John Bolton, Us and Iran

Many of the writers and analysts among my Iraqi and Arab colleagues have unleashed a slew of very optimistic expectations regarding John Bolton’s promotion to the position of national security advisor.

Some of them have even gone as far as predicting an acceleration of decisions and timing for a new war. They expect this war will be launched by Donald Trump at the instigation of Bolton and the new secretary of state and former CIA Director Mike Pompeo, along with the rest of the most stringent hawks in the administration. This new war will be fought against the terrorist Iranian regime’s activities in the region and will target its influence specifically in Iraq, then Syria, and finally Yemen.

Their argument assumes Trump was previously ignorant of Iran’s terrorist nature and its activities in the region. Or it means that he hasn’t yet realized that Qassem Soleimani is the real ruler in Iraq, Syria, Yemen and Lebanon.

Or it means that Trump hasn’t fully understood the threat the Popular Mobilization Forces pose to the safety of U.S. forces stationed in bases scattered across Iraq.

This also means that Trump was previously unable to move against the Iranian regime’s tampering with regional security. Further, it means Trump was waiting for these new hawks, Bolton and Pompeo, to step into the lion’s den so they might fulfill the promise Trump himself made time and again to enter this delayed war against Iran, its spies and local agents.

Anyone who has known Trump since he took his first steps on the ladder to money and business would say that he boasts about being the only one calling the shots. He does not accept partnership or guidance from anyone.

Trump’s popular television show “The Apprentice” drew many viewers from around the world. Viewers will remember Trump’s bizarre behavior on the program, especially his dictatorial style of managing his business on screen, and the way he dealt with his employees through insults and humiliation meted out to everyone both big and small.

One of his employees might ask: “What did you do today on such-and-such topic?” or “How did you deal with such-and-such problem?” And he’d say, “No, I don’t like that. You’re fired.”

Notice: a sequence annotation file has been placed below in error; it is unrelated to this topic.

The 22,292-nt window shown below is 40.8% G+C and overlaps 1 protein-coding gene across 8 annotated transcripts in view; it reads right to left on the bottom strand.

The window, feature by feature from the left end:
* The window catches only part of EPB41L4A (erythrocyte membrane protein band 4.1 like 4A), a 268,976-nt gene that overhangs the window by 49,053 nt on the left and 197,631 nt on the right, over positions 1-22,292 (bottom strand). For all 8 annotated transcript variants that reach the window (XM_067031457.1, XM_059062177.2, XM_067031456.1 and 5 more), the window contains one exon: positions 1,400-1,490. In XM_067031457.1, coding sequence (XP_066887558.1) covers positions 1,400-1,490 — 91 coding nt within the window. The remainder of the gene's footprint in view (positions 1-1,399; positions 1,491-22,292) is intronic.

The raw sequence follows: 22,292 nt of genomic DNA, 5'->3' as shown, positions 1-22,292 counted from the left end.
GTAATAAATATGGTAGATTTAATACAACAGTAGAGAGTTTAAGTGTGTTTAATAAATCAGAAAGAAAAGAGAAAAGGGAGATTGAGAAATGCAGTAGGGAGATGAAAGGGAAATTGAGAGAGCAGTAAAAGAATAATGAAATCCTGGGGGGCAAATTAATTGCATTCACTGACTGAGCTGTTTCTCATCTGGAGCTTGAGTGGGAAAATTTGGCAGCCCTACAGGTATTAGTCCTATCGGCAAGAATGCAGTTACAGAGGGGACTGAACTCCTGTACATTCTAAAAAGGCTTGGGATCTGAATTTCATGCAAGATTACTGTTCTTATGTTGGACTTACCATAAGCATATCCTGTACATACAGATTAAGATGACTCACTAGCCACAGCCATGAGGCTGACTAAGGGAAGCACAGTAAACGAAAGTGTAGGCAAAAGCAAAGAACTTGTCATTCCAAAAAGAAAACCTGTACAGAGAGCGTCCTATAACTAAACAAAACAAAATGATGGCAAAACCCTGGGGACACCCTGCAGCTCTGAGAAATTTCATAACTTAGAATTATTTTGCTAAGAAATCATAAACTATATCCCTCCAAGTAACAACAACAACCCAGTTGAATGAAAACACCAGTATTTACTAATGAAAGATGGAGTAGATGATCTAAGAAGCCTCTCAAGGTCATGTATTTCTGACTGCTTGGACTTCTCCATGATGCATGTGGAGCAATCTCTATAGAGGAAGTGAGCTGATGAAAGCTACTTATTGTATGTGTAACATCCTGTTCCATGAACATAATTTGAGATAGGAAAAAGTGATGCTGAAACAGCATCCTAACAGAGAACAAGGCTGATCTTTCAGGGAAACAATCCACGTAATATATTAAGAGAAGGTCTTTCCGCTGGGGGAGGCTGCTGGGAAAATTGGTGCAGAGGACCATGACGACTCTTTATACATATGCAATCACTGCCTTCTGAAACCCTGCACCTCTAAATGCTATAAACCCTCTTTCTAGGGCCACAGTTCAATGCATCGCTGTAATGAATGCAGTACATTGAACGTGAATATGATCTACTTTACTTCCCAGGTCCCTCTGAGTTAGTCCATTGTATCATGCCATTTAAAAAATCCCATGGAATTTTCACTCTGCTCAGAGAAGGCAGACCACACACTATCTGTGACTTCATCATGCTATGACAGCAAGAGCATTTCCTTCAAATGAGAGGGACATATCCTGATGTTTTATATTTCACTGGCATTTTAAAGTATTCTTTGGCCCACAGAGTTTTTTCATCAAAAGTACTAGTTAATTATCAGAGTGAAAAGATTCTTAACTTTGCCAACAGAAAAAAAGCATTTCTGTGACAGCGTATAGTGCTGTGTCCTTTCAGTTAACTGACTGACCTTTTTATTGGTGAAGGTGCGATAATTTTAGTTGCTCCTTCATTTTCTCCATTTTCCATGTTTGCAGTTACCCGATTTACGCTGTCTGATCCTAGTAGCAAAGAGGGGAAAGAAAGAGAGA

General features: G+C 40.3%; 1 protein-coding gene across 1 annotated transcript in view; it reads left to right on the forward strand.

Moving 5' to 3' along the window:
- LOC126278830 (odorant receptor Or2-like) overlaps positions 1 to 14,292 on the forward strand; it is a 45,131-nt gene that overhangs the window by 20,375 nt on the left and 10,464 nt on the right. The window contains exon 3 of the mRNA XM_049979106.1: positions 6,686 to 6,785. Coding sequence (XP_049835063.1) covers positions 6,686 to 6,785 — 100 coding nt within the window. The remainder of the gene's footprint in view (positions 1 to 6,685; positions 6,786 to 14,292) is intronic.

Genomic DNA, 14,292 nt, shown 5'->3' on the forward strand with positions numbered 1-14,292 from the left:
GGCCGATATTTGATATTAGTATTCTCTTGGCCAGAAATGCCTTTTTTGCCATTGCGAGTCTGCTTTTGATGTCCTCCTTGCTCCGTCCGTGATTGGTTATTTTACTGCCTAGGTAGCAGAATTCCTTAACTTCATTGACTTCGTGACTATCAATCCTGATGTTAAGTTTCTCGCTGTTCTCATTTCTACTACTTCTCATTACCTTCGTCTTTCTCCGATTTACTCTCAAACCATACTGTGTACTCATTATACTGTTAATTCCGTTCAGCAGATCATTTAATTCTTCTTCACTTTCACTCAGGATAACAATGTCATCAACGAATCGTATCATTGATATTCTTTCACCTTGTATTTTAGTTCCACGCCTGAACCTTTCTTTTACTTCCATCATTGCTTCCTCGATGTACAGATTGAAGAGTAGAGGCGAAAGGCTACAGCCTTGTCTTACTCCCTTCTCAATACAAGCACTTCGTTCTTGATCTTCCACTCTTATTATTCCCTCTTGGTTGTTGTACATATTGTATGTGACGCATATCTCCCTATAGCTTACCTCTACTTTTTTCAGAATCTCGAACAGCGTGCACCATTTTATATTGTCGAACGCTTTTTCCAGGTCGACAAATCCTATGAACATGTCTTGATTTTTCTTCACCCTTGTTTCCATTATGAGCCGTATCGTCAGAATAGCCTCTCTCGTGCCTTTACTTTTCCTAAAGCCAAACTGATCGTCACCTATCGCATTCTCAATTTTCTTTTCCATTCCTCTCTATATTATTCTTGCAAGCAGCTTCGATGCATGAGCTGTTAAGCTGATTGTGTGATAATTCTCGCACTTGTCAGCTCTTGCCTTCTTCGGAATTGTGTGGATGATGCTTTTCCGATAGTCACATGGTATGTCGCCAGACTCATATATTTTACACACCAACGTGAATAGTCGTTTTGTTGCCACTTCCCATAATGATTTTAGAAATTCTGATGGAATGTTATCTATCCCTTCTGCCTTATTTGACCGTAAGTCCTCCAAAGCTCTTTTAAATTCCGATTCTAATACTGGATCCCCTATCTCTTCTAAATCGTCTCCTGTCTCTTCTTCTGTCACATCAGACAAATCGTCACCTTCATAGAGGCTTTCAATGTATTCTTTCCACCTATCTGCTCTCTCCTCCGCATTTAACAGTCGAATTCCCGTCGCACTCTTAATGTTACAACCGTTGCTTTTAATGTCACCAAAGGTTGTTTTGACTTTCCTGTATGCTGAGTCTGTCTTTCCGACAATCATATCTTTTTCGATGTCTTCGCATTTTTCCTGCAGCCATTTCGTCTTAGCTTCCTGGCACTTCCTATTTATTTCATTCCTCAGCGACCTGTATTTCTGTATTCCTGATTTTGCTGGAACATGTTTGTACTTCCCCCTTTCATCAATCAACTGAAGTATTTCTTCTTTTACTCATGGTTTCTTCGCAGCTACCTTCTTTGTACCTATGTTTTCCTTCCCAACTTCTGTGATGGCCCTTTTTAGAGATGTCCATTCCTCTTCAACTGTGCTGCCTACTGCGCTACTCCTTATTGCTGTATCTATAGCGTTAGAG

Starting right after Trump won the presidency, thousands of people who know him well emphasized that he would manage America and every aspect of its local and international affairs in the same exact style he used on his popular television show.

Given that background and culture, there was no question that once Trump became president, he would also become his own presidential cabinet with no partners. Trump has become his own national security advisor, secretary of state, defense and treasury, and has taken up every other major White House cabinet position.

In addition to Bolton, Pompeo and the many other advisers and secretaries in the administration, Trump also has at his disposal the best employees in his businesses, hotels and clubs. The sun never sets on Trump’s business empire.

From the moment of his inauguration until today, Trump hasn’t changed in the slightest. Trump will put so-and-so in this position today and then tell him he’s fired the next morning with a short tweet sent while Trump takes a bath or goes on a business trip.

Given Trump’s character, the now common view that Bolton, Pompeo and other hawks in the administration are planning to ignite an imminent war against Iran to curtail its regional influence simply cannot withstand scrutiny.

Nothing — not a single thing — will happen unless Trump wants it to. Trump doesn’t want anything unless it proves lucrative in terms of profit and loss. His ledger doesn’t have any room for friendship or enmity. Everything comes at a price.

As for rights, justice, humanitarian values and freedom, it is flirting with delusion to believe that the human conscience will soon be awakened to do whatever it takes to reassure the oppressed, or those expelled from their homelands or struck by chemical weapons and barrel bombs.

If Trump had intended to do anything along the lines of what the analysts and commentators are obsessing over today, he would have done it months ago. But truth be told, Trump’s dictatorship, his singularity in decision-making, and the inability of any adviser or secretary to change his opinions or convictions does not mean that Trump is not determined to deter the Iranian regime. Trump may take action to deter Iran if its regional role exceeds the bounds set by Washington’s supreme interests. This is especially true since the region Iran is manipulating remains America’s hitching post and the great source of its livelihood, despite all these variables.

About this publication

Be the first to comment

Leave a Reply